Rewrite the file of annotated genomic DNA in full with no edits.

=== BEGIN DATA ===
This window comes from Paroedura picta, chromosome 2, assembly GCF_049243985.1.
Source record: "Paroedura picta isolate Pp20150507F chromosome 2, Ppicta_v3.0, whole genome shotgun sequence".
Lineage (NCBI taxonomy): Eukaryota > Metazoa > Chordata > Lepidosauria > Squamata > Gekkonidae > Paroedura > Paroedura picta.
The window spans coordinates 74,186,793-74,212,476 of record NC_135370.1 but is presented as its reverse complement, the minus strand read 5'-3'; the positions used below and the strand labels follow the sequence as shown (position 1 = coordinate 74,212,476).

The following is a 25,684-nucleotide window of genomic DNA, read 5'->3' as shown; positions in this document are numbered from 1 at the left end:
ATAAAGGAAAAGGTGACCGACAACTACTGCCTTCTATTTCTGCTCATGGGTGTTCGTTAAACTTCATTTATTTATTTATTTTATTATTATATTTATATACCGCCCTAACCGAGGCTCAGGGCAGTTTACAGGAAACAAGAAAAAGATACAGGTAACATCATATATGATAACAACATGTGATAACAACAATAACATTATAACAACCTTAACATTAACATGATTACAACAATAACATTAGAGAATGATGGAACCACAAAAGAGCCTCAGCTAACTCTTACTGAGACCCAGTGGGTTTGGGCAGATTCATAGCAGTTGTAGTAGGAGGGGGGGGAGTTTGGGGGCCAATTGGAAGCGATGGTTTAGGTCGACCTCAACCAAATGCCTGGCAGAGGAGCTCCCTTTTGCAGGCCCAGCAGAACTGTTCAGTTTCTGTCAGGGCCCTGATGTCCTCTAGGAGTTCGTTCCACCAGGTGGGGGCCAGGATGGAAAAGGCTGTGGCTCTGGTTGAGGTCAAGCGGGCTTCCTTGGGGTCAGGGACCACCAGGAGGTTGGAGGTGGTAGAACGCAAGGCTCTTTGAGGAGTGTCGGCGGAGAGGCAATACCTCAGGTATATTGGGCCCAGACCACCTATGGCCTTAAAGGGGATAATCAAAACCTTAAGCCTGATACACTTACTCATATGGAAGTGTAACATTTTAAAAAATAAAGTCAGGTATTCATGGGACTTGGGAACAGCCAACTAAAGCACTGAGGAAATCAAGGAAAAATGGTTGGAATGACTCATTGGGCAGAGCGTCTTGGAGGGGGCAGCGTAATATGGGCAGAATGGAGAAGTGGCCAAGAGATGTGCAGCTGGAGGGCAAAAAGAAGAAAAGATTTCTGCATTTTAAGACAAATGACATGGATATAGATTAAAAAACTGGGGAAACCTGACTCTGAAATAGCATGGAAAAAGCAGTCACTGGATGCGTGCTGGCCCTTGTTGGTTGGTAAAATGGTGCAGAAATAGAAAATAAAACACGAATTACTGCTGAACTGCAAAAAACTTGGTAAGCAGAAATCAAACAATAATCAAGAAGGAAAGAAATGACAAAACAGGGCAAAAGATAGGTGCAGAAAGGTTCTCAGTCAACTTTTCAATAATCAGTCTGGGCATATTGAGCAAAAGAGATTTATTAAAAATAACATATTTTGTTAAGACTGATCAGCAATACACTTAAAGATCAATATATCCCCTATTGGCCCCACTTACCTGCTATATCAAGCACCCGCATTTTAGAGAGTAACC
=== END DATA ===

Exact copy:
This window comes from Paroedura picta, chromosome 2, assembly GCF_049243985.1.
Source record: "Paroedura picta isolate Pp20150507F chromosome 2, Ppicta_v3.0, whole genome shotgun sequence".
Lineage (NCBI taxonomy): Eukaryota > Metazoa > Chordata > Lepidosauria > Squamata > Gekkonidae > Paroedura > Paroedura picta.
The window spans coordinates 74,186,793-74,212,476 of record NC_135370.1 but is presented as its reverse complement, the minus strand read 5'-3'; the positions used below and the strand labels follow the sequence as shown (position 1 = coordinate 74,212,476).

The following is a 25,684-nucleotide window of genomic DNA, read 5'->3' as shown; positions in this document are numbered from 1 at the left end:
ATAAAGGAAAAGGTGACCGACAACTACTGCCTTCTATTTCTGCTCATGGGTGTTCGTTAAACTTCATTTATTTATTTATTTTATTATTATATTTATATACCGCCCTAACCGAGGCTCAGGGCAGTTTACAGGAAACAAGAAAAAGATACAGGTAACATCATATATGATAACAACATGTGATAACAACAATAACATTATAACAACCTTAACATTAACATGATTACAACAATAACATTAGAGAATGATGGAACCACAAAAGAGCCTCAGCTAACTCTTACTGAGACCCAGTGGGTTTGGGCAGATTCATAGCAGTTGTAGTAGGAGGGGGGGGAGTTTGGGGGCCAATTGGAAGCGATGGTTTAGGTCGACCTCAACCAAATGCCTGGCAGAGGAGCTCCCTTTTGCAGGCCCAGCAGAACTGTTCAGTTTCTGTCAGGGCCCTGATGTCCTCTAGGAGTTCGTTCCACCAGGTGGGGGCCAGGATGGAAAAGGCTGTGGCTCTGGTTGAGGTCAAGCGGGCTTCCTTGGGGTCAGGGACCACCAGGAGGTTGGAGGTGGTAGAACGCAAGGCTCTTTGAGGAGTGTCGGCGGAGAGGCAATACCTCAGGTATATTGGGCCCAGACCACCTATGGCCTTAAAGGGGATAATCAAAACCTTAAGCCTGATACACTTACTCATATGGAAGTGTAACATTTTAAAAAATAAAGTCAGGTATTCATGGGACTTGGGAACAGCCAACTAAAGCACTGAGGAAATCAAGGAAAAATGGTTGGAATGACTCATTGGGCAGAGCGTCTTGGAGGGGGCAGCGTAATATGGGCAGAATGGAGAAGTGGCCAAGAGATGTGCAGCTGGAGGGCAAAAAGAAGAAAAGATTTCTGCATTTTAAGACAAATGACATGGATATAGATTAAAAAACTGGGGAAACCTGACTCTGAAATAGCATGGAAAAAGCAGTCACTGGATGCGTGCTGGCCCTTGTTGGTTGGTAAAATGGTGCAGAAATAGAAAATAAAACACGAATTACTGCTGAACTGCAAAAAACTTGGTAAGCAGAAATCAAACAATAATCAAGAAGGAAAGAAATGACAAAACAGGGCAAAAGATAGGTGCAGAAAGGTTCTCAGTCAACTTTTCAATAATCAGTCTGGGCATATTGAGCAAAAGAGATTTATTAAAAATAACATATTTTGTTAAGACTGATCAGCAATACACTTAAAGATCAATATATCCCCTATTGGCCCCACTTACCTGCTATATCAAGCACCCGCATTTTAGAGAGTAACC